24th annual auto show held in Grand Ledge
A Viking Blue 1976 Cutlass Supreme won State Sen. Rick Jones’s favorite car choice this year at the 24th annual Ledges Classic Auto Show at Fitzgerald Park in Grand Ledge Saturday afternoon.
Since 1989, Fitzgerald Park has hosted Grand Ledge’s annual auto show during the second weekend in July, where people can enjoy a few days of music, prizes, awards, food and classic cars, some dating back over 100 years.
Each year Jones, along with a representative from the fire and police department and a select child, award their favorite cars with a winning plaque.
“There are no rules, I just pick the cars,” Jones said. “One year, I’ll pick a General Motors, one year a Ford and another time Chrysler — as long as it’s American.”
According to Jackie Blanc, a naturalist at Eaton County Parks, the show started when previous Park Director Steve Tuma created the event, with 38 cars participating in the two-day show. Now 24 years later, the show has grown tremendously with hundreds of people in attendance, and this year over 200 cars registered with a $5 fee before noon.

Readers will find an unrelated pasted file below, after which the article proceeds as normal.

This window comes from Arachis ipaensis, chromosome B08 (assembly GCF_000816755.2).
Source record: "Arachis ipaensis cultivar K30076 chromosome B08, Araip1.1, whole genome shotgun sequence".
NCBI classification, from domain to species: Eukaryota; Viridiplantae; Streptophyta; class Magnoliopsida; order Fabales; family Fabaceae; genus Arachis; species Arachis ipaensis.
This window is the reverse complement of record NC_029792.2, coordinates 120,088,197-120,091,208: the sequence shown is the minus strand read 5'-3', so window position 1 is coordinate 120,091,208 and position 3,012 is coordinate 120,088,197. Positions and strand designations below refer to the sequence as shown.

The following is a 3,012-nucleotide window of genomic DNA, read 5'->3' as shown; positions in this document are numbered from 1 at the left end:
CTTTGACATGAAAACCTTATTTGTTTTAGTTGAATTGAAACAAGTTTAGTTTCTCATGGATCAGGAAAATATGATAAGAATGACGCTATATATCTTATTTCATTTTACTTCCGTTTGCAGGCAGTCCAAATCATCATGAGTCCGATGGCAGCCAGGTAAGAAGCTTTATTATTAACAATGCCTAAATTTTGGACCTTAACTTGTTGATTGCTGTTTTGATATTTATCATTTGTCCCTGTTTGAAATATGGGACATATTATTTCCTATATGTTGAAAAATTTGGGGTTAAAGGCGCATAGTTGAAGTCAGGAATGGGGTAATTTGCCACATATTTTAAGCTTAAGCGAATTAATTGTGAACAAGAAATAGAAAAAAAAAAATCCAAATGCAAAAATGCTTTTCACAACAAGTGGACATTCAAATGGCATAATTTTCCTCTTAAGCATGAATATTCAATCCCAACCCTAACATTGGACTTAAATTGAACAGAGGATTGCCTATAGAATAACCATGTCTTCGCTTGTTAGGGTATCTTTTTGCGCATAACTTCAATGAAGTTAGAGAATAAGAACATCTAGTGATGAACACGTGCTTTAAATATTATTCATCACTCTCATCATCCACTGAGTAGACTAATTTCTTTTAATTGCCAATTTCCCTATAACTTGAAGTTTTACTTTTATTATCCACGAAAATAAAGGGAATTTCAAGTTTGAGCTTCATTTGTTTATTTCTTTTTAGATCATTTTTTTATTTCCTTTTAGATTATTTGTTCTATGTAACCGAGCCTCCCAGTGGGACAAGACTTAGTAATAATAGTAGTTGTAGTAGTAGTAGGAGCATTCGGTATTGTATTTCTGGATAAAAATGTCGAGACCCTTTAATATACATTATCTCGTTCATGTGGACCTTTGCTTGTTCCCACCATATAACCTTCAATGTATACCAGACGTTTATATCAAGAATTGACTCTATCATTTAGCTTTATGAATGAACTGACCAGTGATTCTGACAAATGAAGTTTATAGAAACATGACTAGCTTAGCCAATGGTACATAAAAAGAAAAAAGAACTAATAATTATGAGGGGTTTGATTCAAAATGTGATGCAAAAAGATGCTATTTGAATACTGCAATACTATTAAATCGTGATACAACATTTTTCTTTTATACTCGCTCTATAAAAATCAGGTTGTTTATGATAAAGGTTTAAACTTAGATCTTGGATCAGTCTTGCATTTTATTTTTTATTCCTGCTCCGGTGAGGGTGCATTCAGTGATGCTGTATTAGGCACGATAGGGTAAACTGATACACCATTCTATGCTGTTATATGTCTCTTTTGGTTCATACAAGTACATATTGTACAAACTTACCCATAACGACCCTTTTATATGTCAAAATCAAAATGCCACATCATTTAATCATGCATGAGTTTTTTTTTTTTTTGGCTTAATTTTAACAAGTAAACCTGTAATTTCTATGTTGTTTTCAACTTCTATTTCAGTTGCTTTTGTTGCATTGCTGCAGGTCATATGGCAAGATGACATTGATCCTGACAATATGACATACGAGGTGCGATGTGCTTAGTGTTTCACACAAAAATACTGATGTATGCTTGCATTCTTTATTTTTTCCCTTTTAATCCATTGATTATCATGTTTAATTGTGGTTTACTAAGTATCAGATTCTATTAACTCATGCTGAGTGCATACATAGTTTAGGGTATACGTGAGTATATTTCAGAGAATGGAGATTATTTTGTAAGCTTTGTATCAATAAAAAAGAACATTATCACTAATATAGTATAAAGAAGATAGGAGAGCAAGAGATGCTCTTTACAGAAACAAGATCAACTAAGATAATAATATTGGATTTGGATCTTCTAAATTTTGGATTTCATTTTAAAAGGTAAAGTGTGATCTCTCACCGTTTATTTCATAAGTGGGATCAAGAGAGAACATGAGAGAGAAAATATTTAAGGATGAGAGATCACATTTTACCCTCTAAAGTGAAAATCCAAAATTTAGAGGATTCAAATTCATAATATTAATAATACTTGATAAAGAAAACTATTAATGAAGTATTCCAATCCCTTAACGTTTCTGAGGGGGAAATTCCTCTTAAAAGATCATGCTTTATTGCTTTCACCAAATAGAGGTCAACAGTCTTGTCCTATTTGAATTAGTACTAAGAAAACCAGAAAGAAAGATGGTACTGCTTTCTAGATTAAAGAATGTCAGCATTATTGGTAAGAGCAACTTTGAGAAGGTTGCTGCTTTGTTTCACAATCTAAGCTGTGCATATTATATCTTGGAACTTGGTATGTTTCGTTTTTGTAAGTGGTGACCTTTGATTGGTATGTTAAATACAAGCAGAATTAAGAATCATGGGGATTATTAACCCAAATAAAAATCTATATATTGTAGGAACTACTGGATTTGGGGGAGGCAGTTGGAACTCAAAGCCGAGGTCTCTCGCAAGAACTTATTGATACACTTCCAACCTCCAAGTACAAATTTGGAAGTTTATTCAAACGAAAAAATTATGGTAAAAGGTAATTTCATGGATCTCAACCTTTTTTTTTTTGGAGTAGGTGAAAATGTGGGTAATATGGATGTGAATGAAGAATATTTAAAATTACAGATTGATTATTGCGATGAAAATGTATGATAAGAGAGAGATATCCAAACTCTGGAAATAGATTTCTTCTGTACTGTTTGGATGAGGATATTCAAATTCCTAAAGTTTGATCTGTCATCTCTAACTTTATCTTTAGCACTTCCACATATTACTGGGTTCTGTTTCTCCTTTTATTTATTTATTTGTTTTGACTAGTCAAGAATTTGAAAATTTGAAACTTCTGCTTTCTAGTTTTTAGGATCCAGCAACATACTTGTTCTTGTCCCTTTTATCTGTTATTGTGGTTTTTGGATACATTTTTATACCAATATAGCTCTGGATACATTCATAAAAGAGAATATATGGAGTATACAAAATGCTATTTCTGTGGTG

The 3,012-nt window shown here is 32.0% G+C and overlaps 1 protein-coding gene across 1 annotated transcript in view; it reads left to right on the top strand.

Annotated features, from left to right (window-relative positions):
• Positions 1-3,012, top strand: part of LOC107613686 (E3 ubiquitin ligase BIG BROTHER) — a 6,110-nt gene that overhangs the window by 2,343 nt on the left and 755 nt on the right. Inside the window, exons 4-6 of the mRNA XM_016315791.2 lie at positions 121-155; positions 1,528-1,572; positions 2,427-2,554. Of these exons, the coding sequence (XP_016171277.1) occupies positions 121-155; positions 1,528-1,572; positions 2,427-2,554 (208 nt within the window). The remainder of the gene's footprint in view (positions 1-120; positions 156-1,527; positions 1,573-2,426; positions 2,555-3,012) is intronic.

Lansing resident Al Hagen is seen in a reflection off of a 1929 Model A car July 13, 2013, at the 24th Annual Ledges Classic Auto Show at Fitzgerald park, 133 Fitzgerald Park Dr. in Grand Ledge. In 1929 the car sold for about $500, or $6,800 in today's money. Weston Brooks/The State News
“I think most people like the show because they’re not in an asphalt parking lot,” Blanc said. “You get that coolness, the nice park setting with shaded trees, music, and there’s a playground if the kids get a little anxious.”
Blanc’s 12-year-old daughter Julie Blanc was selected to do the kid’s choice pick Saturday after years of attending. Julie Blanc chose an orange and gold Volkswagen Dune Buggy, with the owners rewarding her with a joyride.
For some people such as Eagle, Mich., resident Lyle Patrick, attendees come out every year as the tradition continues.
“I was originally born in Grand Ledge so I see a lot of people when I come to this show that I’ve known for years,” Patrick said.
Patrick showed off his 1956 blood red Chevy convertible that won the senator’s pick two years prior. He bought the car in 1988 from the original owner for $1,500 and after three years and countless hours of restoring it, the shiny waxed car now is worth an estimated $25,000.
For the 25th annual show, Jackie Blanc said they are trying to make it even bigger and better, with possible burnout contests and other new events.
“Anyone is allowed to participate,” Jackie Blanc said. “If you are proud and want to show your car, we let you in. We don’t discriminate with anyone.”